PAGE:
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End users are the weakest link in any cyber security strategy. According to a recent MeriTalk report, almost half of all government agency security breaches occur because users don’t comply with security protocols. In fact, 31 percent of government employees use some sort of security workaround at least once a week. Although the report, cleverly titled “Security Pros From Mars, End Users From Mercury,” discusses public sector employees, the private sector can learn some lessons by understanding why these federal employees work around security protocols.

End users become frustrated when following security procedures slows them down. Unfortunately, security professionals don’t view user-friendliness as a priority. In fact, only 40 percent of security professionals rate user-friendliness as a concern when determining security strategy. If end users are the weakest link, then shoring up their compliance is a priority. Deploy easy-to-use cyber security software for businesses as a starting point. Then, tweak the program so it incorporates these four user-friendly principles.

Single Sign-on

Companies implementing single sign-on (SSO) authentication allow their employees to use a single login and password to access multiple applications within the company. Most SSO implementations allow the basic username and password for low-level applications. They then require additional measures, such as biometrics, smart cards, security certificates or security tokens when employees want to access more sensitive material.

Changing to SSO offers four main benefits for companies:

  1. Uniform enforcement. With SSO, IT can enforce uniform authentication and authorization across the company.
  2. Better security reporting and auditing. SSO provides end-to-end user audit sessions, providing better visibility for IT into unusual employee behavior.
  3. Less pressure on application developers. When a company implements SSO, individual applications developers don’t have to incorporate security into their designs.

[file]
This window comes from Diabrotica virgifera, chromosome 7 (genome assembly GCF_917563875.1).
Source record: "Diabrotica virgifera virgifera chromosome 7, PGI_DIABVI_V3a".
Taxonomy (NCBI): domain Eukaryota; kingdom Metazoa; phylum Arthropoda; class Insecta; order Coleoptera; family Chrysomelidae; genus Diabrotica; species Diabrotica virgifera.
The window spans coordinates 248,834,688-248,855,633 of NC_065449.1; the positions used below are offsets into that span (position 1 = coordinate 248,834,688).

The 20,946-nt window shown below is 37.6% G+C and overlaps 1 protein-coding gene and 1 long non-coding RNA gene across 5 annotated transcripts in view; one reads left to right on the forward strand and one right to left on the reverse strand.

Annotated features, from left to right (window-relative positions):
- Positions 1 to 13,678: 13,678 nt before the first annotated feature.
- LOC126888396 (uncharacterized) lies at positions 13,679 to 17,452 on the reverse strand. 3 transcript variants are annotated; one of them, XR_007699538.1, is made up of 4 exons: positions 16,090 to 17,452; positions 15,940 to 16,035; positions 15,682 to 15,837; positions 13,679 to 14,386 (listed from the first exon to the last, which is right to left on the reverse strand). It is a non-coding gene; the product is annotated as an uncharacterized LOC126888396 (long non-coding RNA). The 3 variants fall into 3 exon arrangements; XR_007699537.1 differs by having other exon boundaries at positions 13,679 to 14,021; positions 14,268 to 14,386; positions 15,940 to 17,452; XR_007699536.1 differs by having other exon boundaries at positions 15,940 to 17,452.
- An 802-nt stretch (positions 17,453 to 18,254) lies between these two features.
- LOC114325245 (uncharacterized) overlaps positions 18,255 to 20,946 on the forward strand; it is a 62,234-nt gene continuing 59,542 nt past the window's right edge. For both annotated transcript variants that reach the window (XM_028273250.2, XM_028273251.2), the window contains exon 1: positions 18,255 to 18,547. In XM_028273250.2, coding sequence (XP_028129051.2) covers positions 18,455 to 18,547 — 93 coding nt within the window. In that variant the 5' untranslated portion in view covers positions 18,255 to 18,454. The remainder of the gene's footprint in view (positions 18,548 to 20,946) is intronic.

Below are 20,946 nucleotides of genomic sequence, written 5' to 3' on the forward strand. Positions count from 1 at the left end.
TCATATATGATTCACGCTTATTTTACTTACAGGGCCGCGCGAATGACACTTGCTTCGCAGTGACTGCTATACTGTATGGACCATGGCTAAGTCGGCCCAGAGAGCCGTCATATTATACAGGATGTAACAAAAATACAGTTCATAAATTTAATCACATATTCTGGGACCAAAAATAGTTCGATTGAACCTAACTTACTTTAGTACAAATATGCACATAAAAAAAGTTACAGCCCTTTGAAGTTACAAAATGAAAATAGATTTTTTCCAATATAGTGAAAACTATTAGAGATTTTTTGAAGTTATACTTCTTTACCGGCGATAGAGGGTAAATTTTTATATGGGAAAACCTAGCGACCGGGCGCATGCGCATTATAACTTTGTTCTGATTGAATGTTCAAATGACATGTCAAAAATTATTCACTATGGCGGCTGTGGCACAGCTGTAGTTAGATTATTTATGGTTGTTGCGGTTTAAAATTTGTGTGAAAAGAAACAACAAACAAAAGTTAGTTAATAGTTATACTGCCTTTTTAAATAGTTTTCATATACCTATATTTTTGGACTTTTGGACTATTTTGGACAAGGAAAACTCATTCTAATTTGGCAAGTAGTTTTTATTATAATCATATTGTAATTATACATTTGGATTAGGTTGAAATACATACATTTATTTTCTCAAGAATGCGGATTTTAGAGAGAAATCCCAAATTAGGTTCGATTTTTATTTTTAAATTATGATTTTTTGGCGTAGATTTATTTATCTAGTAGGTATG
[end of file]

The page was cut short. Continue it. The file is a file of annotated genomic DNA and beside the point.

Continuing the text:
4. Cost savings. The help desk will receive fewer password-related calls, increasing their productivity and resulting in cost savings.

Despite these advantages, companies have to prepare for potential SSO problems. First, if an SSO system fails, then employees throughout the company won’t be able to sign on to the network. Therefore, any SSO solution should have a proven failover design. Second, SSO systems can’t protect against alterations to underlying identity data. IT will need to set up easy business processes to monitor for unauthorized identity creation, identity termination or role changes.

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Fewer Firewalls

Firewalls create many inconveniences for end users, so they begin to request exceptions to company firewall policies. If they don’t get the exceptions they want, then they often alter the security settings on their local computers so that they can view unauthorized websites. The IT department does not have the time to track down noncompliant employees, so take down firewalls that aren’t absolutely necessary.

Different businesses will have differing standards for what employees should and shouldn’t access while they’re on the clock. For instance, some companies will ban Facebook access while others won’t mind it. It’s a good idea to examine firewall logs to see the sites employees are trying to access most often. Then, determine whether it’s worthwhile to continue blocking these websites from both productivity and security standpoints.

Streamlined Mobility

Your employees want to access the company network with their mobile devices. Your IT department wants to keep the network secure from outside threats. To balance both objectives, launch a mobile device management solution. MobileIron offers an easy-to-deploy mobile device management option with a BYOD device registration portal, Enterprise Appstore and embedded certificate authority. It also enables automated policy workflow so non-compliant devices do not receive network access.

User-Friendly Interfaces

Employees use work computers with differing technology comfort levels. If the user interface is complex or doesn’t offer intuitive navigation, then employees will inevitably try to work around it. One tested way of determining whether a security product is user-friendly is to invite end users to test-drive the product before implementing it company-wide. If end users don’t grasp the general navigation immediately, then the solution isn’t as user-friendly as it needs to be.

Cyber security has to be both easy and convenient for end users in addition to providing rock solid network protection. By implementing SSO, culling firewalls, streamlining mobility and prioritizing user-friendliness, IT will gain both network security and end-user cooperation.

 

Originally posted by Dane Carlson on April 4, 2014 in You Don't Say.

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